Huffington Post Canada

U of C abortion display verdict not a victory for free speech

The University of Calgary recently reversed the guilty verdict of seven pro-life students who were found guilty of non-academic misconduct for setting up a display with graphic photos comparing abortion to the Holocaust and the Rwandan Genocide. The University of Calgary initially demanded that the students set up their display facing inwards so passersby would not see the images. After the students refused, the University charged and found the students guilty of misconduct for failing to follow the demands issued by Campus Security. The students appealed to the University’s Board of Governors, which found their appeal groundless and dismissed the case. The students appealed to the Alberta Court of Queen’s Bench, which ordered the University to rehear the appeal, after which the students were found not guilty.

The court decision has been heralded by some as being a victory for free speech on campus. The court ruling focused on the procedural aspect of the law rather than the substantive claim that the students’ right to free expression had been violated. The Court shied away from making any finding on the students’ right to erect the display: it directly stated that “it would be premature at this juncture” to rule on the right of students to erect the display on University property, or to force a change in University policy. Rather, the decision focused solely on the decision of the Board of Governors’ Committee denying the students their appeal hearing on the basis that it was groundless.

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Huffington Post Canada

Broadcasters should not censor political ads

Political speech is seemingly under attack from the last place we might expect: Canadian media broadcasters. CBC, Radio Canada, CTV, Rogers, and Shaw (which owns Global TV) announced last month that they would no longer air political advertisements that include material taken from their airwaves without express authorization.

“As news organizations, the use of our content in political advertisements without our express consent may compromise our journalistic independence and call into question our journalistic ethics, standards and objectivity,” they wrote.

According to the CRTC, “during an election campaign, broadcasters play an important role in informing Canadians about the issues, political parties and candidates involved.” Under section 335(1) of the Canada Elections Act, every broadcaster is required to provide prime-time advertising to all registered political parties. The Act also appoints a Broadcasting Arbitrator, who issues specific guidelines on the content of messages, as well as to deal with disputes between political parties and broadcasters.

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Huffington Post Canada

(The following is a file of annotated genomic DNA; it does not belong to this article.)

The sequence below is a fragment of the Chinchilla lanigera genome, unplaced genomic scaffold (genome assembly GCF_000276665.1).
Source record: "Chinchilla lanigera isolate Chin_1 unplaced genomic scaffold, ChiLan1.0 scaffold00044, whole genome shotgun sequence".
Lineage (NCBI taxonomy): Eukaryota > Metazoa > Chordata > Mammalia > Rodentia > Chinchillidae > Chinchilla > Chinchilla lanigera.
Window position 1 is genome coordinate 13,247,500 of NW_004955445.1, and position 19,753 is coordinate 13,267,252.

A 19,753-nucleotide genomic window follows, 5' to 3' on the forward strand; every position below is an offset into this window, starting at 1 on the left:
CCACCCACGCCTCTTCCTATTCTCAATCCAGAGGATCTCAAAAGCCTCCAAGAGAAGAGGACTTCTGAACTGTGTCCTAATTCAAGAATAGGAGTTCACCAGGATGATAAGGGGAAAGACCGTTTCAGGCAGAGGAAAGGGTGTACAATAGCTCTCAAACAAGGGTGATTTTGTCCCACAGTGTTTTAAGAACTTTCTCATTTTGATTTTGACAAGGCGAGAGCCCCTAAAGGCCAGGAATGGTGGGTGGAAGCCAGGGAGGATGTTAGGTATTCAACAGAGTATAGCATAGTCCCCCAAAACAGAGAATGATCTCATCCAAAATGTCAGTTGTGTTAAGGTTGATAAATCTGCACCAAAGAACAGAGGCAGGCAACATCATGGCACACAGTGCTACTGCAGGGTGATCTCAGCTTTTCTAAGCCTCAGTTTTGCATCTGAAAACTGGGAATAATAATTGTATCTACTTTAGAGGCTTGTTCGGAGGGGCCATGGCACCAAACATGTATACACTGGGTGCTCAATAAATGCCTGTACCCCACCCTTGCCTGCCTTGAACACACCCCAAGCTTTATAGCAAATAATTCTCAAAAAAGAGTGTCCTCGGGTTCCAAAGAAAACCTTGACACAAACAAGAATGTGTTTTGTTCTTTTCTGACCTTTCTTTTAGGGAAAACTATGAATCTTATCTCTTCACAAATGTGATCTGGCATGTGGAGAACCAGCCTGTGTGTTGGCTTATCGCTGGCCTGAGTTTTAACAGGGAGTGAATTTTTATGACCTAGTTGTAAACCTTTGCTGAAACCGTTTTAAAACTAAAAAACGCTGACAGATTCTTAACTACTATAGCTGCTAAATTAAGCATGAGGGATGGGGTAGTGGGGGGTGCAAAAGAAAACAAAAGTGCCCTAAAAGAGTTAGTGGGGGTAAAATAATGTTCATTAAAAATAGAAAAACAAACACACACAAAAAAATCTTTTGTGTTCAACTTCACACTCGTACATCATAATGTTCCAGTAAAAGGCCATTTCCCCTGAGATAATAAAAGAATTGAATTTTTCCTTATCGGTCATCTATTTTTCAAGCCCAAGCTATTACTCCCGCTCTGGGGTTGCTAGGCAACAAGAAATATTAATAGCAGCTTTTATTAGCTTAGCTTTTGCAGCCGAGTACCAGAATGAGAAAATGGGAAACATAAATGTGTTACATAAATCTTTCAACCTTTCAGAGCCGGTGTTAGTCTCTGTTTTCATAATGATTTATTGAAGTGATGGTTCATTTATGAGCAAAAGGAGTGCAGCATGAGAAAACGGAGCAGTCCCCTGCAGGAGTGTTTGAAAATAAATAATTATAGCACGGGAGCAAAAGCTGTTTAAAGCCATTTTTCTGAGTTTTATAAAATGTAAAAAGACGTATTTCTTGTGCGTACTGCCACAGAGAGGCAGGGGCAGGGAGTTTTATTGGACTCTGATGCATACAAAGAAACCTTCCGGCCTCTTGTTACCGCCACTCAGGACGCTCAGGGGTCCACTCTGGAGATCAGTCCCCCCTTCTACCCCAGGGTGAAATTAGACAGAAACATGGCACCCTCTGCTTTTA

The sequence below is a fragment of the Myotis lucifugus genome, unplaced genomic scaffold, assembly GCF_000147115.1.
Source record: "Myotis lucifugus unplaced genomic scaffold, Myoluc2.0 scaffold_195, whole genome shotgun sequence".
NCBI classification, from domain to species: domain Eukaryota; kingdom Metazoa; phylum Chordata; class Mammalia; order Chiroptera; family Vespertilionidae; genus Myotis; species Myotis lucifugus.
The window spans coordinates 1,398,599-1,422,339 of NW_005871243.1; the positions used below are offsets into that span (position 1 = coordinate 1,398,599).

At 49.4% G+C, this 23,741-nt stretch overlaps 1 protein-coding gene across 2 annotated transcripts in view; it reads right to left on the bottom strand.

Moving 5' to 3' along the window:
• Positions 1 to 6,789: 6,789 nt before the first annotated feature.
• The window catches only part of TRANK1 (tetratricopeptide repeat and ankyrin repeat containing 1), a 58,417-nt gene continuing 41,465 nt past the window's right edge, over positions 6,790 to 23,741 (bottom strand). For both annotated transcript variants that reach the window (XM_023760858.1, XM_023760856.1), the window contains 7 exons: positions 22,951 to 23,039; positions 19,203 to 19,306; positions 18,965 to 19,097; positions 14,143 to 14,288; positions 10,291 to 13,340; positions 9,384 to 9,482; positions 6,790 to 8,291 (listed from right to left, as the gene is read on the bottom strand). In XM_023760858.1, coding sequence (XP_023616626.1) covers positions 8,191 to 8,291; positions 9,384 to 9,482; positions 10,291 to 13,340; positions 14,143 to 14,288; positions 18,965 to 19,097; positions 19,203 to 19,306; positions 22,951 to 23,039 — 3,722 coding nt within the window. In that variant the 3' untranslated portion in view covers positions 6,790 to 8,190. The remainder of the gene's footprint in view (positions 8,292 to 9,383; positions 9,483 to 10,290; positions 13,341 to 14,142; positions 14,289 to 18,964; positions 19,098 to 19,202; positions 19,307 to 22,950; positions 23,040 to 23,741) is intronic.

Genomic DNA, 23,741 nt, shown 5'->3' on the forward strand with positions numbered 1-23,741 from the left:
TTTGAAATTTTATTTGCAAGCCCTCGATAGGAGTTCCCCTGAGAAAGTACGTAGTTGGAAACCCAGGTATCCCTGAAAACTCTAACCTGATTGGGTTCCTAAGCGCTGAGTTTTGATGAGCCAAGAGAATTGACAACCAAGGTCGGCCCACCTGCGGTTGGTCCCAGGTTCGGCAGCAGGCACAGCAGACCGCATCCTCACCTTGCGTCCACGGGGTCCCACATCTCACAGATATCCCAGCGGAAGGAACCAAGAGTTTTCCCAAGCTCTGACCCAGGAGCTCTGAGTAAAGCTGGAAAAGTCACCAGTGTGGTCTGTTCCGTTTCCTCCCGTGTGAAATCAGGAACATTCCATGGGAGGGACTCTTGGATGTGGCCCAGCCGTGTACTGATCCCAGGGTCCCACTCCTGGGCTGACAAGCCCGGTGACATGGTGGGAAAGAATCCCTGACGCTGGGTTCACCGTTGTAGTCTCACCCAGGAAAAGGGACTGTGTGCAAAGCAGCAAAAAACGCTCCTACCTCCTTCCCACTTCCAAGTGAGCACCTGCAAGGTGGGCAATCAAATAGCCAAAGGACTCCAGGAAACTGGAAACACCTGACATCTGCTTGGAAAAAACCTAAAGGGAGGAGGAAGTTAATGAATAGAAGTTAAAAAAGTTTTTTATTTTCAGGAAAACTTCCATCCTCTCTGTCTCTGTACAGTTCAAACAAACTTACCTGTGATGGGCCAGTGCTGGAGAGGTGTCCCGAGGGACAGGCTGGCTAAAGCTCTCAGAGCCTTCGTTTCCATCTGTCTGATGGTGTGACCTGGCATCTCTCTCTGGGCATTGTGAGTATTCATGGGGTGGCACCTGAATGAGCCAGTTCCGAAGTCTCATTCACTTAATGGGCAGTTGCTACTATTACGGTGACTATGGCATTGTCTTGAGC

The Senate Reference and taking steps forward

The Supreme Court just released its long-awaited Senate Reference decision. And the response was spectacularly rebuking.

Harper posed the following questions to the Court and the following responses were provided. I have significantly condensed the decision for easy access.

Harper: Can the federal government unilaterally impose term limits on Senators?

Supreme Court: No, they may not.

Imposing term limits is a change that engages the interest of provinces. It requires the general amending formula to be used (seven provinces with at least 50 per cent of the population), also known as the 7/50 procedure. Imposing fixed terms is not specifically written in the Constitution, imposing term limits would alter the fundamental nature and role of the Senate.

Harper: Can the federal government unilaterally develop legislation that allows citizens to be consulted for potential Senate nominees? Can the federal government establish a framework for provinces and territories to enact legislation to consult their citizens for Senate nominees?

Supreme Court: No, they may not.

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Huffington Post Canada

The Conservatives’ clever ploy with the Truth in Sentencing Act

The Supreme Court’s recent ruling on the application of the Truth in Sentencing Actwas depicted in various media outlets as being part of a trend of recent decisions rebuffing the Conservative government’s justice agenda. While this could describe a number of recent decisions, the current ruling is more nuanced.

According to the Canadian Press:

They also represent the latest in a series of court rebukes of the Conservative government’s law-and-order agenda.

Sean Fine in the Globe and Mail likewise stated:

The Conservative government’s attempt to detain thousands of prisoners for longer periods has been blocked, in the newest in a series of crushing defeats at the Supreme Court of Canada.

As the Supreme Court decision notes, enhanced credit is often provided for accused who have been remanded in jail, and historically, there were no restrictions on the reasons for giving credit or the rate at which it was granted. A practice developed over time to grant credit at a 2:1 rate. The new Truth in Sentencing Act caps pre-sentence credit at 1.5:1, but does not discuss which circumstances justify enhanced credit.

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The Prince Arthur Herald

An interview with Justice Minister Peter MacKay